Rush: "When I tell you, you will immediately say 'He was an Illustrator - not an Artist'. But, my all time favorite is Norman Rockwell.
Just take away the 'scenario' he created and the artwork itself is very, very exacting and realistic. Still, if you force another choice, it has to
Rush: "First and foremost, he painted humanity in it's most natural state - second, he was a very optimistic artist in both fine art and
sculpting - and third, because he was both a genius and an individualist. The Sistine Chapel is without argument the best fresco ever done by
any artist of any period in history. Lastly, by all I have ever read about him, he was able to keep a stable personality even under the burden
Question: "What Contemporary Artist produces the very finest professional artwork today?"
Rush: "According to my loyal Patrons, asking me THAT is tantamount to asking Nabisco who makes the best line of cookies today!
However, over the past year I have examined literally thousands of Websites exhibiting artwork of every subject, medium and style produced
by artists around our tiny spinning globe. There are some naturally talented and/or highly TRAINED men and women who produce quality
artwork. There is some outrageously priced portraiture and many inflated egos that are almost as embarrassing as the multitudes who have
art websites but no art talent whatsoever. All in all, there is not one contemporary artist that I would consider naming on the same page
with Rockwell and Michelangelo. Not one!"
Question: "Does anyone ever ask why you paint in so many mediums and why you don't specialize in just one subject?"
Rush: "That comes up now and then, especially when I have a Showing. But the only answer I can give is that I would be bored to tears just
doing Portraits, Landscapes, Pets, Still Lifes, or whatever - just as I'd grow quickly tired of oils, watercolors or any of the rest of the
mediums if I worked only in one. In fact, the spectrum of my Patrons reflect this approach by ranging from Multi Millionaires to someone in
a Double Wide living on a Pension! Something for everyone. So, I focus very hard in a wide variety of styles, mediums and subjects and
therefore I am always concentrating on something NEW. It gives me an opportunity to continually extend my creative milestones and reach
a greater diversity of people seeking unique and original art. To me this is synonymous to playing the violin; I PLAY ALL FOUR STRINGS
and cannot imagine the dreariness of being restricted to playing just one string - no matter how adept I would eventually become at playing
Question: "Do you have any specific works planned beyond pending Commissions?"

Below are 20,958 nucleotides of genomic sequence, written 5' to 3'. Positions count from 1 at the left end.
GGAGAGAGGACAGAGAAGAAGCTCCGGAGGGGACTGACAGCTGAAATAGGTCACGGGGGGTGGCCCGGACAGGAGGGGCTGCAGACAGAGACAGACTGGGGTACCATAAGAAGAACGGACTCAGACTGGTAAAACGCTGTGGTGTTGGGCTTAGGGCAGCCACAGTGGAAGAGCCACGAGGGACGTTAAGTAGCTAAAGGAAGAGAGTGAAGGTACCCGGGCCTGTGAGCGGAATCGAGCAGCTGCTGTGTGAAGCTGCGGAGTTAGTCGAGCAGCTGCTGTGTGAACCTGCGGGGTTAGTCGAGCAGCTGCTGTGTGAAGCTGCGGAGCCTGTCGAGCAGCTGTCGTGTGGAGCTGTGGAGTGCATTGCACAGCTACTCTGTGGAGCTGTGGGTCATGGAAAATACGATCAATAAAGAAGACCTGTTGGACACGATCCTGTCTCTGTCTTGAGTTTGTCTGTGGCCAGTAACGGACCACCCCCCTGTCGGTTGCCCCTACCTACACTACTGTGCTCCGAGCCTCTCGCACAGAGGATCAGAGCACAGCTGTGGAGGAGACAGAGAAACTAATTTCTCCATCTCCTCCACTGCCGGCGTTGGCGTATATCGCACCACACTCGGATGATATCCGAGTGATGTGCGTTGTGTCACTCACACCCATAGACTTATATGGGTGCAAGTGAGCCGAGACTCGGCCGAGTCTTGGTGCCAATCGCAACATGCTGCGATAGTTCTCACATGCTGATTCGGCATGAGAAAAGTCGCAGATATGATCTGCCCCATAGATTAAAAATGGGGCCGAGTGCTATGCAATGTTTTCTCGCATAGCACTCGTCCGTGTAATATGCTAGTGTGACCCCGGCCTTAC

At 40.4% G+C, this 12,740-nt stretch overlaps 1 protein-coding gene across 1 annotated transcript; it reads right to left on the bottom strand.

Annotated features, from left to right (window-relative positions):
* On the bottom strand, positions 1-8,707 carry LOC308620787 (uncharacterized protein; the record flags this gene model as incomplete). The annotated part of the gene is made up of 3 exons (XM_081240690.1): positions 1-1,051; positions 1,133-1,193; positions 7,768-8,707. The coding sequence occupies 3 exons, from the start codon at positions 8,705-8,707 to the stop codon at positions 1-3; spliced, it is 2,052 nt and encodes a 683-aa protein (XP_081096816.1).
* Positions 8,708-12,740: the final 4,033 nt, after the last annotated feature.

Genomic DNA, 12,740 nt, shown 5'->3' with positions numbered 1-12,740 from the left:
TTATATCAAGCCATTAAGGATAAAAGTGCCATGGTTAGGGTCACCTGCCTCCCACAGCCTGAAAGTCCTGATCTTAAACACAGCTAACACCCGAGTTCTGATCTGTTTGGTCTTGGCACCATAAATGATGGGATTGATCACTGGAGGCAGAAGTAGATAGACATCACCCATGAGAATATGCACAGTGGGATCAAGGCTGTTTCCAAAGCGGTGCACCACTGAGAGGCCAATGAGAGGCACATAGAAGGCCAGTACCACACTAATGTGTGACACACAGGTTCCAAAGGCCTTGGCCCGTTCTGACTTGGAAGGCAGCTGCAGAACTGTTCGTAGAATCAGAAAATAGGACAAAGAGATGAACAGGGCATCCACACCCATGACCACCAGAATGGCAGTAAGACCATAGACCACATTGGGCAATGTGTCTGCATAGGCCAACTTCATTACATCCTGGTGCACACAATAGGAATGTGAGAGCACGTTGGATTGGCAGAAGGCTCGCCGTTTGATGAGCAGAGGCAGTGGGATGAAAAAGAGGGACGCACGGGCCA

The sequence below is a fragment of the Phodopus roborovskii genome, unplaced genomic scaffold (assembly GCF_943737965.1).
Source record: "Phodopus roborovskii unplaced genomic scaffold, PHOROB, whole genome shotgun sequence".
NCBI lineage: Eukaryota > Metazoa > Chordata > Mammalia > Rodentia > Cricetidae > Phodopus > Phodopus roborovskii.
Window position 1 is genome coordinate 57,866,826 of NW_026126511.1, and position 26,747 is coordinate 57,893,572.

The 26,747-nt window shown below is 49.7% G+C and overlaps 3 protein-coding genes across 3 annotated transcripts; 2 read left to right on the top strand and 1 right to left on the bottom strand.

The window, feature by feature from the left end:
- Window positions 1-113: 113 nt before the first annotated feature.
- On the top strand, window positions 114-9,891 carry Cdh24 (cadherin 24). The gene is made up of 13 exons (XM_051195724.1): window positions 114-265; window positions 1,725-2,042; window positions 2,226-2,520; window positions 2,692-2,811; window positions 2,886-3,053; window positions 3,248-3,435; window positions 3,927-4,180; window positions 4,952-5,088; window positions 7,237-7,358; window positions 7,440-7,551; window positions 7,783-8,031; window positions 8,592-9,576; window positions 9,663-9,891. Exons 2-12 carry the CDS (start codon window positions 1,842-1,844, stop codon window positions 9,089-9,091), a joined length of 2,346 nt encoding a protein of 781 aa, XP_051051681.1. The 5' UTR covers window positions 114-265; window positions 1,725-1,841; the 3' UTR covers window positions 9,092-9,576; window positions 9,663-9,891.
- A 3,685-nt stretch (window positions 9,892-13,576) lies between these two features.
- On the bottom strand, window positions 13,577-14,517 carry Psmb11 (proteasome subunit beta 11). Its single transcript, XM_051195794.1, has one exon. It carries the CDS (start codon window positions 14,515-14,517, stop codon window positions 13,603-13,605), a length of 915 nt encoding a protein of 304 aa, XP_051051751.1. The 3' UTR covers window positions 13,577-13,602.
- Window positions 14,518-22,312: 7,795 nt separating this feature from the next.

Rush: "There are some works which have waited for a long time. Two are already researched and laid-out on those two large stretched and
gesso prepped canvasses. They are ready for the oils! Both paintings focus on the brief period of history when there was a glut of Kings,
Castles and competing Knights." (Rush stood and removed the linen covers from both canvasses clamped to large easels on casters. The scope
within the 4 foot by 5 foot layouts was stunning!) "The research and drawings alone took over three months on each of these and they are
historically correct down to the knight's spur! I hope to finish them sometime this year. Another planned work is of Crockett's arrival in
the wild territory called 'The Texas' on his final great journey in 1836. Then there is a colorful painting I have had in mind for many years
honoring Col. Juan Seguin and his pivotal role in Texas History." (My examination of the carefully sketched heralds, horses, dogs, falconers and
fishmongers caused me to neglect many notes. The aromas of oils and turpentine blended perfectly with a Rockmoninoff album playing through
studio speakers. Rush lifted a preliminary sketch from an Art Portfolio and set it on his drafting table; he explained that the very detailed scene will
be re-drawn on canvass as the layout for even another oil painting.) "This is the site of the Great Falls as reported in the journals of the
incredible Lewis & Clark Expedition". (Rush seemed to forget all about the artwork as he began pointing out individual figures standing at the
foot of the falls, their strengths and weaknesses, the Indian Tribes in that area, and the great roar heard so far away creating the boiling clouds of
spray. Even at this early stage one cannot help but become captivated by Rush's passion, by his research, his breathtaking view of historical events
and ease at painting a verbal picture. Most remarkable I realized, looking around the studio, is that Rush can transfer every bit of his passion for
any scene envisioned onto a canvass.)
Question: "Along with the recognition you've received for your beautiful artwork, are there any 'regrets' connected with it?"
Rush: "Well, fortunately I never had a Client who was left with a regret. Never! But, regarding my own relationship with artwork itself
there are some regrets. I regret every painting which I have destroyed at some point between lay-out and framing because the production
was slightly off from what I originally envisioned. And there have been many! Also, I regret that much of my life's energy has been
directed to other pursuits instead of art. However, no matter how much and how far I have run from art - it has never tired of the chase.
I'm through running. Looks like it'll be linseed oil and turpentine from here on!" Smiling introspectively, he added "I've still got both ears!
(Rush re-draped the large canvasses and put on his cowboy hat to see me to my car. It was antiquated chivalry, like his habitual 'Yes Mam' and 'No
Mam', but it fit this tall, soft spoken Texan quite comfortably.)